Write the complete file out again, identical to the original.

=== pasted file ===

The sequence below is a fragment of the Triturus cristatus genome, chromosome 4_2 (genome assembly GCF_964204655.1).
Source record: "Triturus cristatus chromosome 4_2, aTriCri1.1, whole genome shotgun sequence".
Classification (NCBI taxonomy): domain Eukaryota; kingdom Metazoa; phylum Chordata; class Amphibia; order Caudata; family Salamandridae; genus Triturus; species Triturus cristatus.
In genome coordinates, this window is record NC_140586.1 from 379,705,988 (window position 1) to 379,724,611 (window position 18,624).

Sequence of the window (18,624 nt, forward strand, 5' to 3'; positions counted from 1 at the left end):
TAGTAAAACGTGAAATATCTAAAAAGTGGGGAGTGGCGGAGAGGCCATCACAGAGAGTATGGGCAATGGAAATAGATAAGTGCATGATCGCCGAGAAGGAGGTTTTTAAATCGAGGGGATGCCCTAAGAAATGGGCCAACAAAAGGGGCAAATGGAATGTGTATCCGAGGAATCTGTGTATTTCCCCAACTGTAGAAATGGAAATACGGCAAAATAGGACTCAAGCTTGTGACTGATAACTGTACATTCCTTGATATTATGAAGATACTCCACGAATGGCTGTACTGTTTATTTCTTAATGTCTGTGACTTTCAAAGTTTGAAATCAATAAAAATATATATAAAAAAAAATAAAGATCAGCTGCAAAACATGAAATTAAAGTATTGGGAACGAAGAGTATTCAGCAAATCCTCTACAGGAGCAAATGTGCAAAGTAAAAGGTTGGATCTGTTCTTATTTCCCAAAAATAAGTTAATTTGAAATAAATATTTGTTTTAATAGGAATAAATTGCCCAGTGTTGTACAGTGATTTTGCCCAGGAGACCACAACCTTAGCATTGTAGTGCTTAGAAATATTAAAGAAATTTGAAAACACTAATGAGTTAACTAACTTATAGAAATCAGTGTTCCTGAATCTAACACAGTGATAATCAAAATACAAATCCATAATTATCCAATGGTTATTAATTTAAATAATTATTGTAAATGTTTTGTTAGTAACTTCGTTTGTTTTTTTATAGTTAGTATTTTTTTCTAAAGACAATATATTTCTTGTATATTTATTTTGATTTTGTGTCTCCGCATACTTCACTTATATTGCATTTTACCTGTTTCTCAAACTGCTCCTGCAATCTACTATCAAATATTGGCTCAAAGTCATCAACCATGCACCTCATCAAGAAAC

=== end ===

The sequence below is a fragment of the Triturus cristatus genome, chromosome 4_2 (genome assembly GCF_964204655.1).
Source record: "Triturus cristatus chromosome 4_2, aTriCri1.1, whole genome shotgun sequence".
Classification (NCBI taxonomy): domain Eukaryota; kingdom Metazoa; phylum Chordata; class Amphibia; order Caudata; family Salamandridae; genus Triturus; species Triturus cristatus.
In genome coordinates, this window is record NC_140586.1 from 379,705,988 (window position 1) to 379,724,611 (window position 18,624).

Sequence of the window (18,624 nt, forward strand, 5' to 3'; positions counted from 1 at the left end):
TAGTAAAACGTGAAATATCTAAAAAGTGGGGAGTGGCGGAGAGGCCATCACAGAGAGTATGGGCAATGGAAATAGATAAGTGCATGATCGCCGAGAAGGAGGTTTTTAAATCGAGGGGATGCCCTAAGAAATGGGCCAACAAAAGGGGCAAATGGAATGTGTATCCGAGGAATCTGTGTATTTCCCCAACTGTAGAAATGGAAATACGGCAAAATAGGACTCAAGCTTGTGACTGATAACTGTACATTCCTTGATATTATGAAGATACTCCACGAATGGCTGTACTGTTTATTTCTTAATGTCTGTGACTTTCAAAGTTTGAAATCAATAAAAATATATATAAAAAAAAATAAAGATCAGCTGCAAAACATGAAATTAAAGTATTGGGAACGAAGAGTATTCAGCAAATCCTCTACAGGAGCAAATGTGCAAAGTAAAAGGTTGGATCTGTTCTTATTTCCCAAAAATAAGTTAATTTGAAATAAATATTTGTTTTAATAGGAATAAATTGCCCAGTGTTGTACAGTGATTTTGCCCAGGAGACCACAACCTTAGCATTGTAGTGCTTAGAAATATTAAAGAAATTTGAAAACACTAATGAGTTAACTAACTTATAGAAATCAGTGTTCCTGAATCTAACACAGTGATAATCAAAATACAAATCCATAATTATCCAATGGTTATTAATTTAAATAATTATTGTAAATGTTTTGTTAGTAACTTCGTTTGTTTTTTTATAGTTAGTATTTTTTTCTAAAGACAATATATTTCTTGTATATTTATTTTGATTTTGTGTCTCCGCATACTTCACTTATATTGCATTTTACCTGTTTCTCAAACTGCTCCTGCAATCTACTATCAAATATTGGCTCAAAGTCATCAACCATGCACCTCATCAAGAAAC